When looking at judgment of Celcom, the Court of Appeal seems to have taken a stricter approach in deciding whether to allow leave under section 181A compared with the approach advocated by the High Court. This restrictive approach could be justified in this case since the case involved a former member complaining about certain acts of the company.
The Court of Appeal, when analysing the first limb requiring good faith, held the test is two-fold. One is an honest belief on the part of the Respondent, and two, that this application is not brought up for a collateral purpose. It applied the dicta of Palmer J found in Swansson v R.A. Pratt Properties Pty Ltd & Anor  NSWC 583):
“Nevertheless, in my opinion, there are at least two interrelated factors to which the courts will always have regard in determining whether the good faith requirement of s. 237(2)(b) is satisfied. The first is whether the applicant honestly believes that a good cause of action exists and has a reasonable prospect of success. Clearly, whether the applicant honestly holds this belief would not simply be a matter of bald assertion: the applicant may be disbelieved if no reasonable person in the circumstances could hold that belief. The second factor is whether the applicant is seeking to bring the derivative suit for such a collateral purpose as would amount to an abuse of process”.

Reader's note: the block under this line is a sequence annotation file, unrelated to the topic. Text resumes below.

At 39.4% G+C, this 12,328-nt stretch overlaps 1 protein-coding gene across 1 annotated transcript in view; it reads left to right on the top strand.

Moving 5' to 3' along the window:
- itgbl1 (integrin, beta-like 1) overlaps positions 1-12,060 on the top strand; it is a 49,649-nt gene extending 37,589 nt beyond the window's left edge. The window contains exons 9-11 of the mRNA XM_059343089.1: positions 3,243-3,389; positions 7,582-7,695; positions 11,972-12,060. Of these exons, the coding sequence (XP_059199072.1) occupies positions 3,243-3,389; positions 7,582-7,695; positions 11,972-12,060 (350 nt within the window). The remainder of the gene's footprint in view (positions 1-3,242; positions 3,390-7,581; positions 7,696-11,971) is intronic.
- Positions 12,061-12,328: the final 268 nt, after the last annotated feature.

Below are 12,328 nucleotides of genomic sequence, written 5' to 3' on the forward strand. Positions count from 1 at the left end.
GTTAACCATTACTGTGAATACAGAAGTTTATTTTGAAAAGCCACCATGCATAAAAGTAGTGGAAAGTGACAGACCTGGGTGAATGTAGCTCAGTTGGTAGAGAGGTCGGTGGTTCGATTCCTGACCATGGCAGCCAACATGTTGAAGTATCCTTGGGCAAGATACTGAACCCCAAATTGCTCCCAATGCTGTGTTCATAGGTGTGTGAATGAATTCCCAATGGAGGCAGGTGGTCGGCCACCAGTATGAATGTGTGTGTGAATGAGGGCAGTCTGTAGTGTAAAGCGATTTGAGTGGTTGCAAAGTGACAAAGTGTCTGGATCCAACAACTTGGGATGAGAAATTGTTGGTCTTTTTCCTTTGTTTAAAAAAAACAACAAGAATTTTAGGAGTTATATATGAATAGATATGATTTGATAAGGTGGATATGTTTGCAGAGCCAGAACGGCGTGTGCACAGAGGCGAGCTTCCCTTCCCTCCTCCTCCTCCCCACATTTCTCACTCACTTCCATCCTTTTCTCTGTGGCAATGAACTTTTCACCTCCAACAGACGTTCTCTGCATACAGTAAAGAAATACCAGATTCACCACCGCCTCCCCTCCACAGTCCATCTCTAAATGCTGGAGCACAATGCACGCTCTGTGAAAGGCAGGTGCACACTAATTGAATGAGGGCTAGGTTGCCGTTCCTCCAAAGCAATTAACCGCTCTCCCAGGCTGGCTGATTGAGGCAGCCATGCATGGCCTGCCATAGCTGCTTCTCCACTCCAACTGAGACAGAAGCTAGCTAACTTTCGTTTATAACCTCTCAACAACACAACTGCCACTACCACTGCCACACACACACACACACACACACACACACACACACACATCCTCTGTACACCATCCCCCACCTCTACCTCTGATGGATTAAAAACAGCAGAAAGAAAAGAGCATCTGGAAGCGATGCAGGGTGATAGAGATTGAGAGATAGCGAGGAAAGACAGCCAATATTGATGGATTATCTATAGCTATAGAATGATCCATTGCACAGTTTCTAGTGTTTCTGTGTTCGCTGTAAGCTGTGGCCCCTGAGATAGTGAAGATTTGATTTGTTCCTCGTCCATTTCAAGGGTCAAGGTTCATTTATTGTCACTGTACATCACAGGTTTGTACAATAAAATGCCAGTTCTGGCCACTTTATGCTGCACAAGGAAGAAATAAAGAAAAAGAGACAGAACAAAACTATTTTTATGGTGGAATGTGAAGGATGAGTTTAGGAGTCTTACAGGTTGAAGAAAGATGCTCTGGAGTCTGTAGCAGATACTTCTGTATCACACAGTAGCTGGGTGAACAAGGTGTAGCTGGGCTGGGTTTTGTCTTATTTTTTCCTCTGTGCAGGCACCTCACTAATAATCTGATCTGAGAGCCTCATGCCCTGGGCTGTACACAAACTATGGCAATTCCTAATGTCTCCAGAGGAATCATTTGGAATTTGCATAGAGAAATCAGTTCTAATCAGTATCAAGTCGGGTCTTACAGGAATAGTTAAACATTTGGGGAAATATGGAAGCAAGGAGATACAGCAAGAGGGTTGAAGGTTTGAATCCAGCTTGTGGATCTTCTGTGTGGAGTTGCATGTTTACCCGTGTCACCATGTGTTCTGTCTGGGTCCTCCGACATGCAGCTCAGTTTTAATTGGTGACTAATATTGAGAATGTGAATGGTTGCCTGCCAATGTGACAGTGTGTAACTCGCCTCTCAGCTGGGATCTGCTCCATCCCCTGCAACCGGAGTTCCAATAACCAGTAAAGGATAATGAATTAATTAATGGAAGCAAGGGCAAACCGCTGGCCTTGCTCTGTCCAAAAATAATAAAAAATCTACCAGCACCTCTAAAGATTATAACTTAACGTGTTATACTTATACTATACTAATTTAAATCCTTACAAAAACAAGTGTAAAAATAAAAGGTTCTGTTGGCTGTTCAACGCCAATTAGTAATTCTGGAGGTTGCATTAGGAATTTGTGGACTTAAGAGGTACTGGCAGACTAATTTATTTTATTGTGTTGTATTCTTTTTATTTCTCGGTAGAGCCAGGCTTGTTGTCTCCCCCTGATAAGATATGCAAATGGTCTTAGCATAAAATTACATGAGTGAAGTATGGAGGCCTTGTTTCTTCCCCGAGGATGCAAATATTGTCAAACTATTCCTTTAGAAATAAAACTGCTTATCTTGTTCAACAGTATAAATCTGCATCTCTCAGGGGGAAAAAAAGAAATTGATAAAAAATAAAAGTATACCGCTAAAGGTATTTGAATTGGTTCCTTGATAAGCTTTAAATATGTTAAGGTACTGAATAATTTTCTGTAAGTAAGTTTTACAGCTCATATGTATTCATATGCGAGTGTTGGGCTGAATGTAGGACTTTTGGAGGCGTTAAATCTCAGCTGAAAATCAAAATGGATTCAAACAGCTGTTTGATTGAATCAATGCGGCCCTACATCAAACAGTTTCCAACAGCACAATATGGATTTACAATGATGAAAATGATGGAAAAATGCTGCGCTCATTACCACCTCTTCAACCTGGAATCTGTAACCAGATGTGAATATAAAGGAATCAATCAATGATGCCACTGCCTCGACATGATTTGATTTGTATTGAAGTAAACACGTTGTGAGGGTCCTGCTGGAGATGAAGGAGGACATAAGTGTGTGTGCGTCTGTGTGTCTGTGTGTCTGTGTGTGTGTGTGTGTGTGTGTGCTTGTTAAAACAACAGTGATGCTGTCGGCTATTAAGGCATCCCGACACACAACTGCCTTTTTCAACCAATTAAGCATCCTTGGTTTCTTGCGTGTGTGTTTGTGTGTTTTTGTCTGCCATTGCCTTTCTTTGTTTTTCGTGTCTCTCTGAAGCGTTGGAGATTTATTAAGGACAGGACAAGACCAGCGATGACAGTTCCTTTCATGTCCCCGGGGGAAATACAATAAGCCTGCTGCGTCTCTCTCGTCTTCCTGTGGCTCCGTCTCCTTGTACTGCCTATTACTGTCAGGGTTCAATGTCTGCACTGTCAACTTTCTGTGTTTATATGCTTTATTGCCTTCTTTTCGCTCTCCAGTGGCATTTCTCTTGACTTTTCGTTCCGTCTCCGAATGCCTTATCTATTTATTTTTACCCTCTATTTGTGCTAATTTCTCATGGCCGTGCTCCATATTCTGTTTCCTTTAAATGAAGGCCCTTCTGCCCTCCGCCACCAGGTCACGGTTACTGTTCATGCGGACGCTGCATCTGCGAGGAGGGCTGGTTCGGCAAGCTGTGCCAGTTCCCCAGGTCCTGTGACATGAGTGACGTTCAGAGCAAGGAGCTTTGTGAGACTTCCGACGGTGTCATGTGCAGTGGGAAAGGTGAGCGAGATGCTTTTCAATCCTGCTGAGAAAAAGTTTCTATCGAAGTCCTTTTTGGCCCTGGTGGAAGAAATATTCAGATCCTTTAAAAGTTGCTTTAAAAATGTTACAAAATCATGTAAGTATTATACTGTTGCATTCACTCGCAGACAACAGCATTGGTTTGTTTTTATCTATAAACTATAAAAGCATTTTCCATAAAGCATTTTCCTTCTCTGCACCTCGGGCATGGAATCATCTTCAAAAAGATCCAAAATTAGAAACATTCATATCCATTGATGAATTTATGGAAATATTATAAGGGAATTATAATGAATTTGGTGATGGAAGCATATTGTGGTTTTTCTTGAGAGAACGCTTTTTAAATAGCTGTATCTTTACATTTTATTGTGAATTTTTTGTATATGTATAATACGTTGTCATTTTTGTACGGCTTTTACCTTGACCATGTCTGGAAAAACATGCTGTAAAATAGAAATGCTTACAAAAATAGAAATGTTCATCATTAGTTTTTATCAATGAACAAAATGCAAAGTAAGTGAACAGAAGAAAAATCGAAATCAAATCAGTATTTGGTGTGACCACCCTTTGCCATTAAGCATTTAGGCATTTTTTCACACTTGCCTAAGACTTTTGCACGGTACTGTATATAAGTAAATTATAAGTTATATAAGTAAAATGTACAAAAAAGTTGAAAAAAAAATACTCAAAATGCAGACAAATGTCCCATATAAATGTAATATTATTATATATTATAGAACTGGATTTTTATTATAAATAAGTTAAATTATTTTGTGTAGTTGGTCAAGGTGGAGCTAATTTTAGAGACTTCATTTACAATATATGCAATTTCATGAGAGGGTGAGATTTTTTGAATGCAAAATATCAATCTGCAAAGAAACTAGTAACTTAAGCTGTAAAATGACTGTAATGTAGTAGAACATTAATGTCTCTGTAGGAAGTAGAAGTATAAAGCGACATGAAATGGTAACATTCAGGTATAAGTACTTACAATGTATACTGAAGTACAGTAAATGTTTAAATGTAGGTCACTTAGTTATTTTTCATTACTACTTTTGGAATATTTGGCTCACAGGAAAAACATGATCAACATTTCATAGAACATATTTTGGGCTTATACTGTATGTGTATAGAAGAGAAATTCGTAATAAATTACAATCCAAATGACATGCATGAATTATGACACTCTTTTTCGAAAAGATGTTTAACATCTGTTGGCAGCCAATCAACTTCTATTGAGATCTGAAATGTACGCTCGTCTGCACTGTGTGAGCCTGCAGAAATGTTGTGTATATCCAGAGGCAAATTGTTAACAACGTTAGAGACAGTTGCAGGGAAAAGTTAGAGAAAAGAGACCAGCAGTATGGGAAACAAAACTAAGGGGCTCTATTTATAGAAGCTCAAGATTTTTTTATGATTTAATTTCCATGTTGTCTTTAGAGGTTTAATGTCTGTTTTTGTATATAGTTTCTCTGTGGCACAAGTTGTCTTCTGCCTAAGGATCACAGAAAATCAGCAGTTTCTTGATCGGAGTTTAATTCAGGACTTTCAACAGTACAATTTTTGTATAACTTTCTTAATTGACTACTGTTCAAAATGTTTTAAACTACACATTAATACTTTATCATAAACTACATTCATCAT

In the Celcom decision, a significant factor the Court took into consideration that there was a prudent business and commercial decision of the directors, made under independent legal advice. The Court would be slow to interfere and substitute its own judgment in such a situation.
It appears from the judgment, that the Court did not fully consider the requirement that the proposed action must prima facie appear to be in the best interest of the company. The Court of Appeal did apply the judgment in Swansson to hold that there was no reasonable prospect of success, and hence it could be said that the other requirement under section 181A was also not satisfied.
Nonetheless, the Courts should be slow to refer in a blanket manner to Australian authorities on statutory derivative actions, since the Australian Corporations Act 2001 (specifically section 237) have quite different provisions from ours. Firstly, Australian law requires an applicant to show that “it is in the best interests of the company that the applicant be granted leave” whereas our act states merely that “it appears prima facie to be in the best interest of the company” for leave to be granted. This seems to mean that our Act requires a lower threshold than that in Australia. Secondly, Australian law requires an applicant to show a serious question to be tried and such a requirement is absent in the provisions in Malaysia, Singapore and Canada (where all 3 have similar wordings in their provisions).
It is useful to to now have an appellate authority to refer to, when seeking to apply for leave under section 181A of the Companies Act 1965. On the facts of Celcom, I think it is the correct decision for leave to be denied. However, it remains to be seen whether this interpretation of section 181A will shut the door on any legitimate applications for leave to initiate a statutory derivative action.